Cost savings on stabilisation will not necessarily remove need to charge drivers
Hammersmith & Fulham residents would be exempt from the toll
A toll could still be introduced on Hammersmith Bridge when it eventually reopens to traffic.
Work will begin this month to stabilise the historic bridge nearly three years after it first cracked in April 2019.
Hammersmith and Fulham Council recently announced specialist engineers Mott MacDonald could save the taxpayer £21 million thanks to their new plans for the bridge. The council expects the bridge repairs to now cost £8.9million.
But the bridge may still be shut to vehicles until 2027, and when it does reopen some drivers may have to pay a £3 toll – despite the much cheaper new design.
Plans for a toll were first discussed in February 2021 when the council predicted fixing the bridge could cost £163million. Now the Local Democracy Reporting Service understands drivers may still be charged to use the bridge.
Up until April 2019, Hammersmith Bridge carried 22,000 vehicles a day. The toll would not charge Hammersmith and Fulham residents, but visitors would have to pay each time they crossed the bridge.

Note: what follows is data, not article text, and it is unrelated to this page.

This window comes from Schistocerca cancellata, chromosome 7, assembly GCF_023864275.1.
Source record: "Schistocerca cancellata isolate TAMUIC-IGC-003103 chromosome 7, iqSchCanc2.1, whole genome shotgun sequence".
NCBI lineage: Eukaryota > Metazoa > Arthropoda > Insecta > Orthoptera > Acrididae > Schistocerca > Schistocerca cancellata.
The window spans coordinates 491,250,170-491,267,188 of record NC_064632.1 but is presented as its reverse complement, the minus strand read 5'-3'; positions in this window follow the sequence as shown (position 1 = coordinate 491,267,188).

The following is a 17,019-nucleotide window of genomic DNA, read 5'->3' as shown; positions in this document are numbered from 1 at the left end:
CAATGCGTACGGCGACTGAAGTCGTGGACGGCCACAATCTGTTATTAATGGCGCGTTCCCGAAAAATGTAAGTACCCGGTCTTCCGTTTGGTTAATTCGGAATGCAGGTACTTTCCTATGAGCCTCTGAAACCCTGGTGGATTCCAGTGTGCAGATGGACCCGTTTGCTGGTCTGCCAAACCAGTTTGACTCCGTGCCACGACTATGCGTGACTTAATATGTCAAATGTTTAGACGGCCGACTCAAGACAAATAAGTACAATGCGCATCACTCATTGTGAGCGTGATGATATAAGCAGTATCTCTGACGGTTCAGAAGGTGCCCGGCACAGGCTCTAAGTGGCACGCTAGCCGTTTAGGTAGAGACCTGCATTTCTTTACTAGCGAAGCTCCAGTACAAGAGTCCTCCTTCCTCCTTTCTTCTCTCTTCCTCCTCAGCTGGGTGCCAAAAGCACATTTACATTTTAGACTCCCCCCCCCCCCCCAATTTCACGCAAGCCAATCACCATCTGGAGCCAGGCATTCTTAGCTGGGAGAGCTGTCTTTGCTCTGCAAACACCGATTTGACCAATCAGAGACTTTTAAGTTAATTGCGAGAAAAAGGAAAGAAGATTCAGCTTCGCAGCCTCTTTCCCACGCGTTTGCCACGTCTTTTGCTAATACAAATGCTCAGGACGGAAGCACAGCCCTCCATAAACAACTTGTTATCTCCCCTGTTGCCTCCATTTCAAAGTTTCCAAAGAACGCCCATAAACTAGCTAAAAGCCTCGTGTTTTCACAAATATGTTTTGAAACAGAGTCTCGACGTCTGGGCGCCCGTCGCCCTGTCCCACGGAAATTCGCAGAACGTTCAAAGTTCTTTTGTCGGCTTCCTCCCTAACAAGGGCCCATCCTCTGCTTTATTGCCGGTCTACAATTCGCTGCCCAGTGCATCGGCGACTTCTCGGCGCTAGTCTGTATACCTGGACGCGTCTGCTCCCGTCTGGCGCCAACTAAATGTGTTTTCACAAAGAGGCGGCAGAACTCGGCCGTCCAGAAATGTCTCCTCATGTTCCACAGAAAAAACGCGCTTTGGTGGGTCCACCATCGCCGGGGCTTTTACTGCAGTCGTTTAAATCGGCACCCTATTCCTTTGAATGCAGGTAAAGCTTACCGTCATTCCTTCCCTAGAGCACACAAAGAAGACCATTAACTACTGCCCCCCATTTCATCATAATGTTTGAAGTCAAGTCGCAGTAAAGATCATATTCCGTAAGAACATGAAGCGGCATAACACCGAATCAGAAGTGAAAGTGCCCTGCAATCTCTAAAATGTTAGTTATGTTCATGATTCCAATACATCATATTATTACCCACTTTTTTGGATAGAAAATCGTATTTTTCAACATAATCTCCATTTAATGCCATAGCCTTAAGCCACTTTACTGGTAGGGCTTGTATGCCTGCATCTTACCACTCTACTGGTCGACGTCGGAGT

A consultation was launched last summer to see how effective a toll would be and whether it would raise enough money.
Hammersmith and Fulham Council are expected to foot the bill for the new stabilisation works on the bridge but it is believed that the Department for Transport and Transport for London will reimburse the council.
Hammersmith Bridge reopened to pedestrians and cyclists on 17 July, 2021, with an air conditioning system preventing the cast iron from cracking further.
Now contractors will fill the bridge’s pedestals with concrete and install steel frames around them to reinforce the historic crossing. Cranes will be set up at each end of the bridge to help move the huge steel structures. While the works are taking place, cyclists will have to dismount and walk over the bridge instead.
Hammersmith and Fulham Council have announced the project will be completed by contractors FM Conway, who were recently tasked with building the Marble Arch Mound.
Jacob Phillips - Local Democracy Reporter
February 15, 2022
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